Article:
This is written conversationally. I said that some people seem to have trouble figuring out what I am talking about. Well, that gets far worse when I write in a technical form such is often used for science topics. When I just tell people the idea of this, they actually tend to get it fairly easily. I think that is because most of this is about current problems that effect everyone, even if they have deeper theoretical foundations.
One of the most familiar questions in biology is called the Nature-Nurture debate that basically asks is a person a product of their genes or their environment. To anyone who researches the question or just thinks about it, it is obviously a complicated balance between the two. The problem is that it is complicated and so is this. Get used to it. If you look for simple answers, you will most likely not be creating an accurate understanding. Biology just doesn't work that way. Whether it is family size, violence, altruism, maturity, reason, emotion or anything else, it's going to exist as part of a balance in survival.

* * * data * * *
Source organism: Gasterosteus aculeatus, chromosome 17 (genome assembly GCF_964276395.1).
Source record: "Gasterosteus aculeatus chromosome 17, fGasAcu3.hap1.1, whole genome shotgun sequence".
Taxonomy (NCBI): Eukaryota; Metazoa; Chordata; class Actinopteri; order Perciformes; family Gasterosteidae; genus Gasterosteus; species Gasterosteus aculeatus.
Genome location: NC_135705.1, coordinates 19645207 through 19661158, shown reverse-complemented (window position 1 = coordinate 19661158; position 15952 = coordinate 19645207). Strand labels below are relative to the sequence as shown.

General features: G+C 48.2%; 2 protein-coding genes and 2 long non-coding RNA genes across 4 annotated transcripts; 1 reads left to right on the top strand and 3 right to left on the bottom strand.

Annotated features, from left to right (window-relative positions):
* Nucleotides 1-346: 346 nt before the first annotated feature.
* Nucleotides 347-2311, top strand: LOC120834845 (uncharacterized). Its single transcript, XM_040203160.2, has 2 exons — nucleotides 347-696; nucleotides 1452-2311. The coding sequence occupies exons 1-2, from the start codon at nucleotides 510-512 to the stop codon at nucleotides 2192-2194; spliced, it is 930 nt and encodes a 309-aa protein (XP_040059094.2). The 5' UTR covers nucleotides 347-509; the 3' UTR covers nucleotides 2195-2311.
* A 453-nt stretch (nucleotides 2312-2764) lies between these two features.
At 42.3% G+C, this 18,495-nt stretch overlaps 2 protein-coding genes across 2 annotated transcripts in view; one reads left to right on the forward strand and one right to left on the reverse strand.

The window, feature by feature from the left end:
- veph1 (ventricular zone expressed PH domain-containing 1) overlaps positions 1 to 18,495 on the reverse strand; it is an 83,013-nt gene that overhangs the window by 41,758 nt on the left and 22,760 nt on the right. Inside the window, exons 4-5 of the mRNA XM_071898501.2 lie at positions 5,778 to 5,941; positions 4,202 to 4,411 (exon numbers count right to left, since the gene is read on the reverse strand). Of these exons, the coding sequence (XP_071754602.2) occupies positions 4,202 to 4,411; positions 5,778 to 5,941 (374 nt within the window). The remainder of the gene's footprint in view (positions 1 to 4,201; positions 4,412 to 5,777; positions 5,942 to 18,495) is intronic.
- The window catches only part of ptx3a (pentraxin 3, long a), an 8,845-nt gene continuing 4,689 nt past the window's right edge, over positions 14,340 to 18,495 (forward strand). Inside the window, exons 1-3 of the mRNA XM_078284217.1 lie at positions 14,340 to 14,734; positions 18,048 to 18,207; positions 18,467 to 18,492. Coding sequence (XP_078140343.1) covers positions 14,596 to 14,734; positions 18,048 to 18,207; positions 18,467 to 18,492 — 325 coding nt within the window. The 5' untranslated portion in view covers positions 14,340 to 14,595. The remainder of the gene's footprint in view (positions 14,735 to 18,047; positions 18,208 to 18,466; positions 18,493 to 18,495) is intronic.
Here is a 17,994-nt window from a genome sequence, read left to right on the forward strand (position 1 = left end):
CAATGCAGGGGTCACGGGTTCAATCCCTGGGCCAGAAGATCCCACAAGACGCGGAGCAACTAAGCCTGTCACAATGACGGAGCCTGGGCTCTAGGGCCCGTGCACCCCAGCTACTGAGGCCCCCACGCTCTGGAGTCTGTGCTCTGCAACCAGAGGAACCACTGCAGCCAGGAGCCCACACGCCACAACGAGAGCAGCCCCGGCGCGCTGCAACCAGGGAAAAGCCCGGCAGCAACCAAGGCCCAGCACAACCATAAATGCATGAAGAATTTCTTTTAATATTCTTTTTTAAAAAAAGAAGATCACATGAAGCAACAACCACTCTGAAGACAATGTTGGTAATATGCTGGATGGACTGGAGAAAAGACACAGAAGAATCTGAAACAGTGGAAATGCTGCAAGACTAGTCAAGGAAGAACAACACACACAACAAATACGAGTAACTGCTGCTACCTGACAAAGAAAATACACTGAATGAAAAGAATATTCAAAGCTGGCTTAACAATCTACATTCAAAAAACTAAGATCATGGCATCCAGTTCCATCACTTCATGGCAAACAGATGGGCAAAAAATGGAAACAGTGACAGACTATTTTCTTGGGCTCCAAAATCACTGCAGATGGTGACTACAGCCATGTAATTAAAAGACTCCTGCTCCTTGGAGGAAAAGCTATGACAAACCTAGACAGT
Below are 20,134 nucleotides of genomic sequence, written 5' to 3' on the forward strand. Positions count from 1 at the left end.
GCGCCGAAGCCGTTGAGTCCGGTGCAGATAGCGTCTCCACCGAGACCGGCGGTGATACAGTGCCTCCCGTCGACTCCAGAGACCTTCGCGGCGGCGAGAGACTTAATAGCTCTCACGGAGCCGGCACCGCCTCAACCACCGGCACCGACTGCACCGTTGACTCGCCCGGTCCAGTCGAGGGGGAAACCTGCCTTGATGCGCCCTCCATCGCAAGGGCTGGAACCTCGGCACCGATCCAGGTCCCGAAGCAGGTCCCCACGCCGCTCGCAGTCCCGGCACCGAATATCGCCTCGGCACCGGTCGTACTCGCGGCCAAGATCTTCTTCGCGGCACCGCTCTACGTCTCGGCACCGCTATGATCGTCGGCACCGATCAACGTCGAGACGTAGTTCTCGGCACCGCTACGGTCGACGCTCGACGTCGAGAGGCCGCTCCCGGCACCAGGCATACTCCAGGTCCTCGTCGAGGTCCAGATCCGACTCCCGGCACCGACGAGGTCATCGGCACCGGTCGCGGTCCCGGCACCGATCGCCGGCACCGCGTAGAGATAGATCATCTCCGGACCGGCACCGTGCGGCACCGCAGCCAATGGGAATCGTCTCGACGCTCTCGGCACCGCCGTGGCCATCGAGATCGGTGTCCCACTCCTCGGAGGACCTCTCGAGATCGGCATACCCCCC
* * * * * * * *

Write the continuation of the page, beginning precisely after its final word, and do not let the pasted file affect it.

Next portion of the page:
Also, everything in biology tends to be interconnected. I give the example of the alligator tail. Most things in biology are related to multiple functions or actually do multiple functions. Someone asked me how alligators survived in evolution and I pointed out that their tail was for swimming, for storing food and it could be used for both offense and defense. Not only must I explain things that tend to be highly interconnected which make them complicated, but the solutions to the problems I propose must follow the same principles.